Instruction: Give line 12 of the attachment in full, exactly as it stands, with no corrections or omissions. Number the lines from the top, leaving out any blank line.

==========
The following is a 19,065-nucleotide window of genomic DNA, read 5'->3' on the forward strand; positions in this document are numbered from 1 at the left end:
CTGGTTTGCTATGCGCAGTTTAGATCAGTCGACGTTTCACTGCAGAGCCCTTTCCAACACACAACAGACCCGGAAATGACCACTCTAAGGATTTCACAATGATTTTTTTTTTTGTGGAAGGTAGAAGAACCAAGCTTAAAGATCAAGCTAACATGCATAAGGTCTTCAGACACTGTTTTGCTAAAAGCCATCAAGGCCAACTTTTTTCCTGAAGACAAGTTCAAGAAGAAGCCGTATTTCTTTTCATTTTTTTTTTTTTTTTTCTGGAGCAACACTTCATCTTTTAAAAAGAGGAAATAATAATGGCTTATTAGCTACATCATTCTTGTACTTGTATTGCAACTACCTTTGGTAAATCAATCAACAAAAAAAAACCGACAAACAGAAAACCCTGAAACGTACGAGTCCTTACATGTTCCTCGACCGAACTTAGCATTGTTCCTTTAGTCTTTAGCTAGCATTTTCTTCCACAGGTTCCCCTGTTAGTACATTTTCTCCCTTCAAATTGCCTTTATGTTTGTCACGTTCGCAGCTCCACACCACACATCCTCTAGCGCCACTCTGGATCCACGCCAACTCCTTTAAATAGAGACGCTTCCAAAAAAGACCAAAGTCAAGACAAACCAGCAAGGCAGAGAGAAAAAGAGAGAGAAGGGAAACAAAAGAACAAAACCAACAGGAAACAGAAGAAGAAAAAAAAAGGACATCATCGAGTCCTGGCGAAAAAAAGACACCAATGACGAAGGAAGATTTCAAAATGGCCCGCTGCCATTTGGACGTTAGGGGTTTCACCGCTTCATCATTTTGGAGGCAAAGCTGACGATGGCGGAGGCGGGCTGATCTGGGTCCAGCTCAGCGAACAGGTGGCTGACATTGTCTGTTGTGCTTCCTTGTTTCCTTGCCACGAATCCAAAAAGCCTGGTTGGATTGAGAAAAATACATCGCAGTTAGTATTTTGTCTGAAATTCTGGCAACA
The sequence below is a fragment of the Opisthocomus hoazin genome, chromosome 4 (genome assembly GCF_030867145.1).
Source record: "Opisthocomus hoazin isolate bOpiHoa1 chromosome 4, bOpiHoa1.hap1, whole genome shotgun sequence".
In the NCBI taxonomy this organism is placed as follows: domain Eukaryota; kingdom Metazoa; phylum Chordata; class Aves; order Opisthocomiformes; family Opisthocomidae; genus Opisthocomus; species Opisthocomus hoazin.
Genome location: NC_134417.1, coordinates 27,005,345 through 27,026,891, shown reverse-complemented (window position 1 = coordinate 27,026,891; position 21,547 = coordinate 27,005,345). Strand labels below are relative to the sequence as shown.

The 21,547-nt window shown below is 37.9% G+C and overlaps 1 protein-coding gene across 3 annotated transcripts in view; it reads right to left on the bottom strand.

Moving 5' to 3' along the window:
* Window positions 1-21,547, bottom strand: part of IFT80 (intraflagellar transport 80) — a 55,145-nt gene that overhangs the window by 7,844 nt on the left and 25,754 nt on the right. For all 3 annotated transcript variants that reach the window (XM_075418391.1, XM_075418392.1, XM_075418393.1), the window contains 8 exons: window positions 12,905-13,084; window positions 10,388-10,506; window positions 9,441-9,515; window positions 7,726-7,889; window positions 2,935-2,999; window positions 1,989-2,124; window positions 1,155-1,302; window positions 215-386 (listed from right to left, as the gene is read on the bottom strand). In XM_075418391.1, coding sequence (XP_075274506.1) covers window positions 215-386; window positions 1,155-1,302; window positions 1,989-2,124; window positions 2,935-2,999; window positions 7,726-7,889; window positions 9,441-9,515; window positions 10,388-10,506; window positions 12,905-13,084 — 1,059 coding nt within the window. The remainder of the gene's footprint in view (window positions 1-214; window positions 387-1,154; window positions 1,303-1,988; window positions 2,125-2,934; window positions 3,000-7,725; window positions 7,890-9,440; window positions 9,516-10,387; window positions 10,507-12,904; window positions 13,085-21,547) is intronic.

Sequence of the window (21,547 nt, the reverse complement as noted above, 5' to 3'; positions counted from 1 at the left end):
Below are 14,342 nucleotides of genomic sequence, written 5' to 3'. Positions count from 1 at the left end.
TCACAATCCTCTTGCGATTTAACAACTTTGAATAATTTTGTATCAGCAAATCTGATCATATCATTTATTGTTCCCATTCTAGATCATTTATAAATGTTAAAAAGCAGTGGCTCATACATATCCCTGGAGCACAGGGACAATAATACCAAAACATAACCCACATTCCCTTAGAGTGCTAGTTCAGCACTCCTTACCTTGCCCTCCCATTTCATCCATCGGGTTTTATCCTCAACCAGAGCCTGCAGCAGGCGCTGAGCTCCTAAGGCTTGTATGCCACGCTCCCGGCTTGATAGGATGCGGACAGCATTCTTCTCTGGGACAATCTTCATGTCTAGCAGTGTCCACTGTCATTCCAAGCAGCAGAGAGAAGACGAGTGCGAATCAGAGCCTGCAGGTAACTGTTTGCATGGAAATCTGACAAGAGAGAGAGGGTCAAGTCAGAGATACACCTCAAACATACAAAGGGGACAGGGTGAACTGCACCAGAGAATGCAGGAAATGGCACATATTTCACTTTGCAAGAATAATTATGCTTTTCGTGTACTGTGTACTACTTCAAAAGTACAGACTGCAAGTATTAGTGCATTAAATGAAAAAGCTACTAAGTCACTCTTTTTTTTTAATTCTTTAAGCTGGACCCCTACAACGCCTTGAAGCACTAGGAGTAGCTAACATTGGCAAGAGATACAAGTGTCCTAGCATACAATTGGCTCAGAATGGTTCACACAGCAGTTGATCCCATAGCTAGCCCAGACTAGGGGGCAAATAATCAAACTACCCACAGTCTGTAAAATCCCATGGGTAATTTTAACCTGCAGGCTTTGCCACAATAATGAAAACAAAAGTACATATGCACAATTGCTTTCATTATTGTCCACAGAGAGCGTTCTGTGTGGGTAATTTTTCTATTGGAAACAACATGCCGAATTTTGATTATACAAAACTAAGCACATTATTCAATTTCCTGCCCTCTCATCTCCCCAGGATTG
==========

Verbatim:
TCACAATCCTCTTGCGATTTAACAACTTTGAATAATTTTGTATCAGCAAATCTGATCATATCATTTATTGTTCCCATTCTAGATCATTTATAAATGTTAAAAAGCAGTGGCTCATACATATCCCTGGAGCACAGGGACAATAATACCAAAACATAACCCACATTCCCTTAGAGTGCTAGTTCAGCACTCCTTACCTTGCCCTCCCATTTCATCCATCGGGTTTTATCCTCAACCAGAGCCTGCAGCAGGCGCTGAGCTCCTAAGGCTTGTATGCCACGCTCCCGGCTTGATAGGATGCGGACAGCATTCTTCTCTGGGACAATCTTCATGTCTAGCAGTGTCCACTGTCATTCCAAGCAGCAGAGAGAAGACGAGTGCGAATCAGAGCCTGCAGGTAACTGTTTGCATGGAAATCTGACAAGAGAGAGAGGGTCAAGTCAGAGATACACCTCAAACATACAAAGGGGACAGGGTGAACTGCACCAGAGAATGCAGGAAATGGCACATATTTCACTTTGCAAGAATAATTATGCTTTTCGTGTACTGTGTACTACTTCAAAAGTACAGACTGCAAGTATTAGTGCATTAAATGAAAAAGCTACTAAGTCACTCTTTTTTTTTAATTCTTTAAGCTGGACCCCTACAACGCCTTGAAGCACTAGGAGTAGCTAACATTGGCAAGAGATACAAGTGTCCTAGCATACAATTGGCTCAGAATGGTTCACACAGCAGTTGATCCCATAGCTAGCCCAGACTAGGGGGCAAATAATCAAACTACCCACAGTCTGTAAAATCCCATGGGTAATTTTAACCTGCAGGCTTTGCCACAATAATGAAAACAAAAGTACATATGCACAATTGCTTTCATTATTGTCCACAGAGAGCGTTCTGTGTGGGTAATTTTTCTATTGGAAACAACATGCCGAATTTTGATTATACAAAACTAAGCACATTATTCAATTTCCTGCCCTCTCATCTCCCCAGGATTG